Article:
Our blood vessels normally strike a balance between producing clotting and anti-clotting factors. This balance keeps us ready to seal up vessels after injury, but otherwise to keep our blood flowing at just the right consistency so that neutrophils and platelets don’t stick and form clots at the wrong time. But previous studies have suggested that SARS-CoV-2 can tip the balance toward promoting clot formation, raising questions about which factors also get activated to further drive this dangerous imbalance.
To learn more, a team of physician-scientists, led by Yogendra Kanthi, a newly recruited Lasker Scholar at NIH’s National Heart, Lung, and Blood Institute and his University of Michigan colleague Jason S. Knight, looked to various types of aPL autoantibodies. These autoantibodies are a major focus in the Knight Lab’s studies of an acquired autoimmune clotting condition called antiphospholipid syndrome. In people with this syndrome, aPL autoantibodies attack phospholipids on the surface of cells including those that line blood vessels, leading to increased clotting. This syndrome is more common in people with other autoimmune or rheumatic conditions, such as lupus.
It’s also known that viral infections, including COVID-19, produce a transient increase in aPL antibodies. The researchers wondered whether those usually short-lived aPL antibodies in COVID-19 could trigger a condition similar to antiphospholipid syndrome.
The researchers showed that’s exactly the case. In lab studies, neutrophils from healthy people released twice as many NETs when cultured with autoantibodies from patients with COVID-19. That’s remarkably similar to what had been seen previously in such studies of the autoantibodies from patients with established antiphospholipid syndrome. Importantly, their studies in the lab further suggest that the drug dipyridamole, used for decades to prevent blood clots, may help to block that antibody-triggered release of NETs in COVID-19.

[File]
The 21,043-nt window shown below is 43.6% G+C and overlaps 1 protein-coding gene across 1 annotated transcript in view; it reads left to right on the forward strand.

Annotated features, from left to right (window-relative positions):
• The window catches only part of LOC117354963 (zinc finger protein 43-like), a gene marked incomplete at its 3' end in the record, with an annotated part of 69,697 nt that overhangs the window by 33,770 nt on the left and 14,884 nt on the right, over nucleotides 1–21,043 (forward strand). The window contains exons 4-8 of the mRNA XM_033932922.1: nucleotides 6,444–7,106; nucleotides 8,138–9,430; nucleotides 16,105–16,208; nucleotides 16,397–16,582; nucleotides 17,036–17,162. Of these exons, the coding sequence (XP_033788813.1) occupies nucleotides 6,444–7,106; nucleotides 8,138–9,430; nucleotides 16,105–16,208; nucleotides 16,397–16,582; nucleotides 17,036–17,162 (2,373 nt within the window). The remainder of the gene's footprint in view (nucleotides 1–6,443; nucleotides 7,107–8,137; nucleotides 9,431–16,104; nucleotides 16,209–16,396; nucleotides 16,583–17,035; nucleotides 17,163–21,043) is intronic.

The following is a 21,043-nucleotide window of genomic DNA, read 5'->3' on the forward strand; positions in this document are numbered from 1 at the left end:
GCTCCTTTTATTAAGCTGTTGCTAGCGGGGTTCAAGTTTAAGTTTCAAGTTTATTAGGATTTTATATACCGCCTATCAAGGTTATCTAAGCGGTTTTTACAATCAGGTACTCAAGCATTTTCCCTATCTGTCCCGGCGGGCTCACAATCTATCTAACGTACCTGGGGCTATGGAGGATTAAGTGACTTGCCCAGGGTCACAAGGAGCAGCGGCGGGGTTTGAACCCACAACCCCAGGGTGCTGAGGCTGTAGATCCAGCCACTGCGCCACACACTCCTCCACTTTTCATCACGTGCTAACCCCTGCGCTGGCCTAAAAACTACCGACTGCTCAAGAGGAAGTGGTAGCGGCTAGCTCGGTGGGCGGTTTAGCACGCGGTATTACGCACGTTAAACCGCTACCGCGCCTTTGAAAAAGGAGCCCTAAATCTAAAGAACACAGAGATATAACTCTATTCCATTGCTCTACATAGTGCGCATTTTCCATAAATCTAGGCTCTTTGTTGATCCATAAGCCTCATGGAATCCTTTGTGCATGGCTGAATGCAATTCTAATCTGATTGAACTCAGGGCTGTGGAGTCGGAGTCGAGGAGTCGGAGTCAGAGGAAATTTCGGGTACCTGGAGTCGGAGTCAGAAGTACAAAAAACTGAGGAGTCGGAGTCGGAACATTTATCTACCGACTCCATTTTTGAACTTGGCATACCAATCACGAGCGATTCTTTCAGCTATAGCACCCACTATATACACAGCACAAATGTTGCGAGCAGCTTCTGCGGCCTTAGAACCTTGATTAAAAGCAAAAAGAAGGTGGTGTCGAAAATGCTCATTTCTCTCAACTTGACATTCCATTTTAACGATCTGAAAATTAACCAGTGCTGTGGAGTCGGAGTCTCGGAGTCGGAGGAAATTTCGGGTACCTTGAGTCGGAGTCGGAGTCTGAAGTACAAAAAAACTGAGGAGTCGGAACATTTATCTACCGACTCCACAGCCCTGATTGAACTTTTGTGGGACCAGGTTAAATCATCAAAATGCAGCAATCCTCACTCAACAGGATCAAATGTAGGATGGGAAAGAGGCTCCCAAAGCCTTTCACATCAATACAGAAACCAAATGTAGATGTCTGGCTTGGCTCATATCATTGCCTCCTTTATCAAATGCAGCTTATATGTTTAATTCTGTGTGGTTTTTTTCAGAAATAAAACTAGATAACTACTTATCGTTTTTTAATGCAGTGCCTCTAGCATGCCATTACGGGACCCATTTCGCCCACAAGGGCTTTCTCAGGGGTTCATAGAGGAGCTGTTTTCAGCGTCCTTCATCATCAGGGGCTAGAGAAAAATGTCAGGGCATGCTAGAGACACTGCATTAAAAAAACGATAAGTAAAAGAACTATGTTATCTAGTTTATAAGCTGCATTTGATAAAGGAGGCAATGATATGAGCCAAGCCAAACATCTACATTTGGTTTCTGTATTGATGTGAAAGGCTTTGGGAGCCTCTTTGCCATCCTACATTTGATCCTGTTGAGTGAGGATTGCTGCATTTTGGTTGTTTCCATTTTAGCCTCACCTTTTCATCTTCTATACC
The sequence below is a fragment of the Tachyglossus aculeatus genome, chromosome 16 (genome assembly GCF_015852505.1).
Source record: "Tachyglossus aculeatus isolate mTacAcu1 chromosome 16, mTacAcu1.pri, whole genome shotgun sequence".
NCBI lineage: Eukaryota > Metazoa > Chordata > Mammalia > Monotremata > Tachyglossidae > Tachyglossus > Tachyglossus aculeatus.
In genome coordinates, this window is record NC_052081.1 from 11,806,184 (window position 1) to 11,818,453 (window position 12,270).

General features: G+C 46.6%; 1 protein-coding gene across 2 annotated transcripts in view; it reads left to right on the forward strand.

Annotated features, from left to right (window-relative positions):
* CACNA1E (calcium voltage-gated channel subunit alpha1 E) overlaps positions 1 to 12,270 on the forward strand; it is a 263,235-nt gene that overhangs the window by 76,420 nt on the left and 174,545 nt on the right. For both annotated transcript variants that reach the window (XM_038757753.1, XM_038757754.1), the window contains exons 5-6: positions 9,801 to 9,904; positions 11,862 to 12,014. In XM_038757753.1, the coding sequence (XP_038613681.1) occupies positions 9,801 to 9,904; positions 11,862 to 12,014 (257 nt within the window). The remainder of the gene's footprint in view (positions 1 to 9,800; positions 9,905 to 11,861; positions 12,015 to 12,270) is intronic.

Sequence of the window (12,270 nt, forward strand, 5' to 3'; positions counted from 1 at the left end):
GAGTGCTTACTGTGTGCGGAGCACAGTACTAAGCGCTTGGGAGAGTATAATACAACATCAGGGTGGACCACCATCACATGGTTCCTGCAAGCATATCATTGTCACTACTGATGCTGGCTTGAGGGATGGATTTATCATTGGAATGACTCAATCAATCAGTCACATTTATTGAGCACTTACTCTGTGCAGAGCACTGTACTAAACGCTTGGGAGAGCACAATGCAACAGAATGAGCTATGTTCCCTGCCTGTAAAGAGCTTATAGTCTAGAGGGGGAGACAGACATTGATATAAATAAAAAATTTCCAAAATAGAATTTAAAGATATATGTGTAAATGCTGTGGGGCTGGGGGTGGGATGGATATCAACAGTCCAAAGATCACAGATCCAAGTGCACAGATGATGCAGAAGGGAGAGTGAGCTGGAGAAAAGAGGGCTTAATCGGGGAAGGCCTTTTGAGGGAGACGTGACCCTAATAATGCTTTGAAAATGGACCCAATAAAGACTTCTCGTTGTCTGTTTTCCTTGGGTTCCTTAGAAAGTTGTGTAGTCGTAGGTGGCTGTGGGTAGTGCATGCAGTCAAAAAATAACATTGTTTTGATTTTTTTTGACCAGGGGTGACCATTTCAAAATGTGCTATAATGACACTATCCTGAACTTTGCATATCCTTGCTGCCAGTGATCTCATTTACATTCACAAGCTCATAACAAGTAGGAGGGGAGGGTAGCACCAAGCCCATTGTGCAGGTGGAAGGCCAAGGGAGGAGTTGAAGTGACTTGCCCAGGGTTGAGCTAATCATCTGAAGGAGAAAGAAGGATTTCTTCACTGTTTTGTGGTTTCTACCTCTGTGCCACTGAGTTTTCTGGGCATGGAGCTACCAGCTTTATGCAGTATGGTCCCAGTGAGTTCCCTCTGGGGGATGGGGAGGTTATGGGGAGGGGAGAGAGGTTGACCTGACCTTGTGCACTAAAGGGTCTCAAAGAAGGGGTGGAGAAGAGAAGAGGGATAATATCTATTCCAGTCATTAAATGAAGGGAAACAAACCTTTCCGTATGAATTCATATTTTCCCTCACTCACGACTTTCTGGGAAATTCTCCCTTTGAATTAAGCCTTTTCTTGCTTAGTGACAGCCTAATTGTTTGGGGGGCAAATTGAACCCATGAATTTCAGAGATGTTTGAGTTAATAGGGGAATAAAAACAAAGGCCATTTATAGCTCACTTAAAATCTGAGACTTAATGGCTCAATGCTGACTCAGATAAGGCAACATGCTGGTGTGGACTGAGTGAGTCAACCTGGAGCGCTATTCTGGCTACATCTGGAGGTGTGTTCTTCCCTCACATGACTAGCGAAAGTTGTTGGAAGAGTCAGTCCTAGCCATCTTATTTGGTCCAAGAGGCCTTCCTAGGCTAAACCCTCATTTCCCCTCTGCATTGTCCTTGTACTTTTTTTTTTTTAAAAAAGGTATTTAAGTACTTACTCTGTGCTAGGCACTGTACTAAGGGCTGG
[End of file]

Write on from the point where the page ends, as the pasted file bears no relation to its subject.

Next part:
The researchers also used mouse models to confirm that autoantibodies from patients with COVID-19 actually led to blood clots. Again, those findings closely mirror what happens in mouse studies testing the effects of antibodies from patients with the most severe forms of antiphospholipid syndrome.
While more study is needed, the findings suggest that treatments directed at autoantibodies to limit the formation of NETs might improve outcomes for people severely ill with COVID-19. The researchers note that further study is needed to determine what triggers autoantibodies in the first place and how long they last in those who’ve recovered from COVID-19.
The researchers have already begun enrolling patients into a modest scale clinical trial to test the anti-clotting drug dipyridamole in patients who are hospitalized with COVID-19, to find out if it can protect against dangerous blood clots. These observations may also influence the design of the ACTIV-4 trial, which is testing various antithrombotic agents in outpatients, inpatients, and convalescent patients. Kanthi and Knight suggest it may also prove useful to test infected patients for aPL antibodies to help identify and improve treatment for those who may be at especially high risk for developing clots. The hope is this line of inquiry ultimately will lead to new approaches for avoiding this very troubling complication in patients with severe COVID-19.
 Prothrombotic autoantibodies in serum from patients hospitalized with COVID-19. Zuo Y, Estes SK, Ali RA, Gandhi AA, Yalavarthi S, Shi H, Sule G, Gockman K, Madison JA, Zuo M, Yadav V, Wang J, Woodard W, Lezak SP, Lugogo NL, Smith SA, Morrissey JH, Kanthi Y, Knight JS. Sci Transl Med. 2020 Nov 2:eabd3876.
Coronavirus (COVID-19) (NIH)
Antiphospholipid Antibody Syndrome (National Heart Lung and Blood Institute/NIH)
Kanthi Lab (National Heart, Lung, and Blood Institute, Bethesda, MD)
Knight Lab (University of Michigan)
NIH Support: National Heart, Lung, and Blood Institute